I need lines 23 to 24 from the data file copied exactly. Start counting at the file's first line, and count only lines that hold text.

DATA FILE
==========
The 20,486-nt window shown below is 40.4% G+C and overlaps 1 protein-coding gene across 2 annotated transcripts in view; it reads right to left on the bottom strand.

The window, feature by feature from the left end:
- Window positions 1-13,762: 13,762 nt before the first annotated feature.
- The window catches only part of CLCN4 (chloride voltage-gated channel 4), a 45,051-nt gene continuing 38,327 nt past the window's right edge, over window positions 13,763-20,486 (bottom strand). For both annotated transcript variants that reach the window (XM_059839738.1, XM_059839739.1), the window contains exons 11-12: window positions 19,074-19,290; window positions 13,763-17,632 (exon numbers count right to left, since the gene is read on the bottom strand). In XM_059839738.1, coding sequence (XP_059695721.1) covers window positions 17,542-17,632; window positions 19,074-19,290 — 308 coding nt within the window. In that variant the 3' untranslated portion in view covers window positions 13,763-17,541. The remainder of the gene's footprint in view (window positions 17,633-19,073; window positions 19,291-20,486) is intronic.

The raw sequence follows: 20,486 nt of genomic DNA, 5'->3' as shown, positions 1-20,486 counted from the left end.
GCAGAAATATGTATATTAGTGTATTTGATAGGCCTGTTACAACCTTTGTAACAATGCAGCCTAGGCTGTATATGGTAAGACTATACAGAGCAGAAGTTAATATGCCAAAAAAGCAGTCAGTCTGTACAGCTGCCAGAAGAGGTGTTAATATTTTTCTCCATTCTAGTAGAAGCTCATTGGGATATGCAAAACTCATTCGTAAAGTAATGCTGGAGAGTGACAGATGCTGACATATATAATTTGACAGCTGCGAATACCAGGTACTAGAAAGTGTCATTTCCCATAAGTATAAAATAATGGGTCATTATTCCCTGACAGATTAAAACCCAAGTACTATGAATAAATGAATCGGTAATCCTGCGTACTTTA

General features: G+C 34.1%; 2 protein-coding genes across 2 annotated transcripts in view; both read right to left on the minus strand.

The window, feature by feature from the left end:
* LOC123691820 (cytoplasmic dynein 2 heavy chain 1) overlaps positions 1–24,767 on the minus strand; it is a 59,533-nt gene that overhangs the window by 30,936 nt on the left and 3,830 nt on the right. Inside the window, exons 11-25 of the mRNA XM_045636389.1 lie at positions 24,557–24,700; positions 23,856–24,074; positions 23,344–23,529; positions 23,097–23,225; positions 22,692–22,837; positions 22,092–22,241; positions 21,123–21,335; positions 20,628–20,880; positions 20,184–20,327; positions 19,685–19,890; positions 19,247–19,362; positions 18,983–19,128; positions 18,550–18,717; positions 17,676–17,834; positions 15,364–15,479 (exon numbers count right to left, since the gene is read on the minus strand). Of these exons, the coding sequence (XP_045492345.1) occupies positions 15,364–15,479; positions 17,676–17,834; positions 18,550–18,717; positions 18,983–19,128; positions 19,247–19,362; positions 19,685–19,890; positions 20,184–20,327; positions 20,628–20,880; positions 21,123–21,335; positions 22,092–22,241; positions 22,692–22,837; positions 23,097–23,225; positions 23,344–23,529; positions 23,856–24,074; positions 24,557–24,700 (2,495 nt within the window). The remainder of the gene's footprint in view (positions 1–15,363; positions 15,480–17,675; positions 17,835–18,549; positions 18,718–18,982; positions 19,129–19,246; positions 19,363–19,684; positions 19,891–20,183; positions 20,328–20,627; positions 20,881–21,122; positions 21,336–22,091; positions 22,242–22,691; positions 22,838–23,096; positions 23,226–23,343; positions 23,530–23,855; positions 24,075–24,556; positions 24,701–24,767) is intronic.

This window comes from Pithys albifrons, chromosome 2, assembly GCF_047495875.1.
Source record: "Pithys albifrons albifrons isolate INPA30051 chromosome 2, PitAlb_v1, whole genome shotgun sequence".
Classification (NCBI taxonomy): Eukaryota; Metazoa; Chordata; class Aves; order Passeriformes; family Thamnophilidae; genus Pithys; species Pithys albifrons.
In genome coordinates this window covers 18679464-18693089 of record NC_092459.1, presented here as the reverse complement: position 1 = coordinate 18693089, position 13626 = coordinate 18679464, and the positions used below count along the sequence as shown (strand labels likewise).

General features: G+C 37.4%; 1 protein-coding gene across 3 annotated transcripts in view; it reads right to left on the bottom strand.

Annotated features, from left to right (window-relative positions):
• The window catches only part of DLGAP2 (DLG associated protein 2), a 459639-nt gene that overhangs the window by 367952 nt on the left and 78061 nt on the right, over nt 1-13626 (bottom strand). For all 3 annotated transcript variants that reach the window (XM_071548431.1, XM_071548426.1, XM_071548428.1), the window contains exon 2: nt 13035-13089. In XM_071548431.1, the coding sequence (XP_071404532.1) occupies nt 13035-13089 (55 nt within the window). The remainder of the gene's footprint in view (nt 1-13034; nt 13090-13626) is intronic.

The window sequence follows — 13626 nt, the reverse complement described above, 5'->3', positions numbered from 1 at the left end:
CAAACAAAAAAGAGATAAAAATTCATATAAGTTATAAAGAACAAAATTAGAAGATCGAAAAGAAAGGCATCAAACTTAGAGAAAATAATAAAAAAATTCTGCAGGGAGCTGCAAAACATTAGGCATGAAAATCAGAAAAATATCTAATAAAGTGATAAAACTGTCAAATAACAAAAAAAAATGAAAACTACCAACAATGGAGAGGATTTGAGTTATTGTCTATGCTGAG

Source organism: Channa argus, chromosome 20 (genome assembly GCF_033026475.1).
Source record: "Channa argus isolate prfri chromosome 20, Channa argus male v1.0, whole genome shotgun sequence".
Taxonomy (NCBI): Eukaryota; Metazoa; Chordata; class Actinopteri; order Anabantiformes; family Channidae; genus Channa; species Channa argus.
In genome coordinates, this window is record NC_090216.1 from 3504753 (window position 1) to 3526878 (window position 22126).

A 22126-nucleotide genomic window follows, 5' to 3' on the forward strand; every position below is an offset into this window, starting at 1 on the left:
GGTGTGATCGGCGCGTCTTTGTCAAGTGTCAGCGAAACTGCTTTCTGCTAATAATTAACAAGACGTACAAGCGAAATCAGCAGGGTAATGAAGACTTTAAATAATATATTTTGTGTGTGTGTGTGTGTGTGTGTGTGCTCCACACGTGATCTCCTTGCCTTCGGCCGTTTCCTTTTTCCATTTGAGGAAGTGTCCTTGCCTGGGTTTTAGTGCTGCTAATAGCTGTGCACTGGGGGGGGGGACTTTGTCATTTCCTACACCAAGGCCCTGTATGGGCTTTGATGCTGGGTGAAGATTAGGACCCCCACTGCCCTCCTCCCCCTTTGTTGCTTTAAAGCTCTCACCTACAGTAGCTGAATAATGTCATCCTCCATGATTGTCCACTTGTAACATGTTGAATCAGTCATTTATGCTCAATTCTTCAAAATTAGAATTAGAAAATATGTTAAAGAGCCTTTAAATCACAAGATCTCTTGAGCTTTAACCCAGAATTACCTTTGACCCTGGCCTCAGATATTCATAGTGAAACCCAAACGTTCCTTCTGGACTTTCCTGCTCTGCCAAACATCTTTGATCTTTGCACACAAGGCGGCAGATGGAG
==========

A 22126-nucleotide genomic window follows, 5' to 3' on the forward strand; every position below is an offset into this window, starting at 1 on the left:
GGTGTGATCGGCGCGTCTTTGTCAAGTGTCAGCGAAACTGCTTTCTGCTAATAATTAACAAGACGTACAAGCGAAATCAGCAGGGTAATGAAGACTTTAAATAATATATTTTGTGTGTGTGTGTGTGTGTGTGTGTGCTCCACACGTGATCTCCTTGCCTTCGGCCGTTTCCTTTTTCCATTTGAGGAAGTGTCCTTGCCTGGGTTTTAGTGCTGCTAATAGCTGTGCACTGGGGGGGGGGACTTTGTCATTTCCTACACCAAGGCCCTGTATGGGCTTTGATGCTGGGTGAAGATTAGGACCCCCACTGCCCTCCTCCCCCTTTGTTGCTTTAAAGCTCTCACCTACAGTAGCTGAATAATGTCATCCTCCATGATTGTCCACTTGTAACATGTTGAATCAGTCATTTATGCTCAATTCTTCAAAATTAGAATTAGAAAATATGTTAAAGAGCCTTTAAATCACAAGATCTCTTGAGCTTTAACCCAGAATTACCTTTGACCCTGGCCTCAGATATTCATAGTGAAACCCAAACGTTCCTTCTGGACTTTCCTGCTCTGCCAAACATCTTTGATCTTTGCACACAAGGCGGCAGATGGAG